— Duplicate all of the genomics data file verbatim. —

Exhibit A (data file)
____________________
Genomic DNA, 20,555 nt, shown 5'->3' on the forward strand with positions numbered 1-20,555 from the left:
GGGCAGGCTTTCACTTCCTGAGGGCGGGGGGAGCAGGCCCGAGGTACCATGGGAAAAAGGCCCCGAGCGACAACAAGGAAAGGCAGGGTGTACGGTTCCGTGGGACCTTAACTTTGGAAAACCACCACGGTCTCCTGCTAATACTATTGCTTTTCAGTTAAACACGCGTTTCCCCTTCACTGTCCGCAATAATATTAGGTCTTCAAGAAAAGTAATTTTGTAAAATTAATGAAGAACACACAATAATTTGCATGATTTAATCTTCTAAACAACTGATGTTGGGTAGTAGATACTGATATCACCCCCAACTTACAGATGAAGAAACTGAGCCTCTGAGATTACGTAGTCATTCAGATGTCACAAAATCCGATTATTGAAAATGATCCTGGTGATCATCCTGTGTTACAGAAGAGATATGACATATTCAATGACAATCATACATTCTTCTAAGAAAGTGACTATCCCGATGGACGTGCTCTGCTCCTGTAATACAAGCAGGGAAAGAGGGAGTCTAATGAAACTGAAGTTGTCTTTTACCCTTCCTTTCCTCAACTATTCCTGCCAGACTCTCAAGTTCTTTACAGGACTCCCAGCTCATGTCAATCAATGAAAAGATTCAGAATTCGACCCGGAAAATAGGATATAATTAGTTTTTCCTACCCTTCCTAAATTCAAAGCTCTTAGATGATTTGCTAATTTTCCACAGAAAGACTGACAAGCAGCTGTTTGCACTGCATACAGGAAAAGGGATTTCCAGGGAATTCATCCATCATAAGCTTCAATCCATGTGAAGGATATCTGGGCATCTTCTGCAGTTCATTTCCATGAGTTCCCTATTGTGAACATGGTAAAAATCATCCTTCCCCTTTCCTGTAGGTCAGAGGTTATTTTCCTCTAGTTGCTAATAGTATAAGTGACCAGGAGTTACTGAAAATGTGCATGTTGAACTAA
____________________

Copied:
Genomic DNA, 20,555 nt, shown 5'->3' on the forward strand with positions numbered 1-20,555 from the left:
GGGCAGGCTTTCACTTCCTGAGGGCGGGGGGAGCAGGCCCGAGGTACCATGGGAAAAAGGCCCCGAGCGACAACAAGGAAAGGCAGGGTGTACGGTTCCGTGGGACCTTAACTTTGGAAAACCACCACGGTCTCCTGCTAATACTATTGCTTTTCAGTTAAACACGCGTTTCCCCTTCACTGTCCGCAATAATATTAGGTCTTCAAGAAAAGTAATTTTGTAAAATTAATGAAGAACACACAATAATTTGCATGATTTAATCTTCTAAACAACTGATGTTGGGTAGTAGATACTGATATCACCCCCAACTTACAGATGAAGAAACTGAGCCTCTGAGATTACGTAGTCATTCAGATGTCACAAAATCCGATTATTGAAAATGATCCTGGTGATCATCCTGTGTTACAGAAGAGATATGACATATTCAATGACAATCATACATTCTTCTAAGAAAGTGACTATCCCGATGGACGTGCTCTGCTCCTGTAATACAAGCAGGGAAAGAGGGAGTCTAATGAAACTGAAGTTGTCTTTTACCCTTCCTTTCCTCAACTATTCCTGCCAGACTCTCAAGTTCTTTACAGGACTCCCAGCTCATGTCAATCAATGAAAAGATTCAGAATTCGACCCGGAAAATAGGATATAATTAGTTTTTCCTACCCTTCCTAAATTCAAAGCTCTTAGATGATTTGCTAATTTTCCACAGAAAGACTGACAAGCAGCTGTTTGCACTGCATACAGGAAAAGGGATTTCCAGGGAATTCATCCATCATAAGCTTCAATCCATGTGAAGGATATCTGGGCATCTTCTGCAGTTCATTTCCATGAGTTCCCTATTGTGAACATGGTAAAAATCATCCTTCCCCTTTCCTGTAGGTCAGAGGTTATTTTCCTCTAGTTGCTAATAGTATAAGTGACCAGGAGTTACTGAAAATGTGCATGTTGAACTAA